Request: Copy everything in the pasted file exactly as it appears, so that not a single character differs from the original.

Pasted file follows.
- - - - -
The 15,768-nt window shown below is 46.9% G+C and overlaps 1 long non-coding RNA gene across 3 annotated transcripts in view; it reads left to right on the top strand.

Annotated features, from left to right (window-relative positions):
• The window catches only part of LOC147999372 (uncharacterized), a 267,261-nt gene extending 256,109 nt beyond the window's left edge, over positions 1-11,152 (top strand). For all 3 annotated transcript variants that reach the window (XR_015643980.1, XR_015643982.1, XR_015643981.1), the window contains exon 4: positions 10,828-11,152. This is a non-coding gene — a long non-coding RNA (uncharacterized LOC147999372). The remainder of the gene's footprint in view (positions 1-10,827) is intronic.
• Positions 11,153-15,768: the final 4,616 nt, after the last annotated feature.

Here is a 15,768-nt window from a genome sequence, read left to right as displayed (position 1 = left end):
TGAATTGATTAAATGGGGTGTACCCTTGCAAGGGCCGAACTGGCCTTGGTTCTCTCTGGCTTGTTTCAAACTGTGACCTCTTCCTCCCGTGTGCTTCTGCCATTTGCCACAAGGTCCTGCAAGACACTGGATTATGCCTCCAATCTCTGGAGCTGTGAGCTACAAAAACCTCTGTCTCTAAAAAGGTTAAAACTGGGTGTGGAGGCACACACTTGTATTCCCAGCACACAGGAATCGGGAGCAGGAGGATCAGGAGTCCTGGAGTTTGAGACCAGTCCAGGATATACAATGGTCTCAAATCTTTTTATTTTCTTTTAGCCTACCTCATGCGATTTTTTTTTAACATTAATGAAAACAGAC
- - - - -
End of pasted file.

The 15,768-nt window shown below is 46.9% G+C and overlaps 1 long non-coding RNA gene across 3 annotated transcripts in view; it reads left to right on the top strand.

Annotated features, from left to right (window-relative positions):
• The window catches only part of LOC147999372 (uncharacterized), a 267,261-nt gene extending 256,109 nt beyond the window's left edge, over positions 1-11,152 (top strand). For all 3 annotated transcript variants that reach the window (XR_015643980.1, XR_015643982.1, XR_015643981.1), the window contains exon 4: positions 10,828-11,152. This is a non-coding gene — a long non-coding RNA (uncharacterized LOC147999372). The remainder of the gene's footprint in view (positions 1-10,827) is intronic.
• Positions 11,153-15,768: the final 4,616 nt, after the last annotated feature.

Here is a 15,768-nt window from a genome sequence, read left to right as displayed (position 1 = left end):
TGAATTGATTAAATGGGGTGTACCCTTGCAAGGGCCGAACTGGCCTTGGTTCTCTCTGGCTTGTTTCAAACTGTGACCTCTTCCTCCCGTGTGCTTCTGCCATTTGCCACAAGGTCCTGCAAGACACTGGATTATGCCTCCAATCTCTGGAGCTGTGAGCTACAAAAACCTCTGTCTCTAAAAAGGTTAAAACTGGGTGTGGAGGCACACACTTGTATTCCCAGCACACAGGAATCGGGAGCAGGAGGATCAGGAGTCCTGGAGTTTGAGACCAGTCCAGGATATACAATGGTCTCAAATCTTTTTATTTTCTTTTAGCCTACCTCATGCGATTTTTTTTTAACATTAATGAAAACAGAC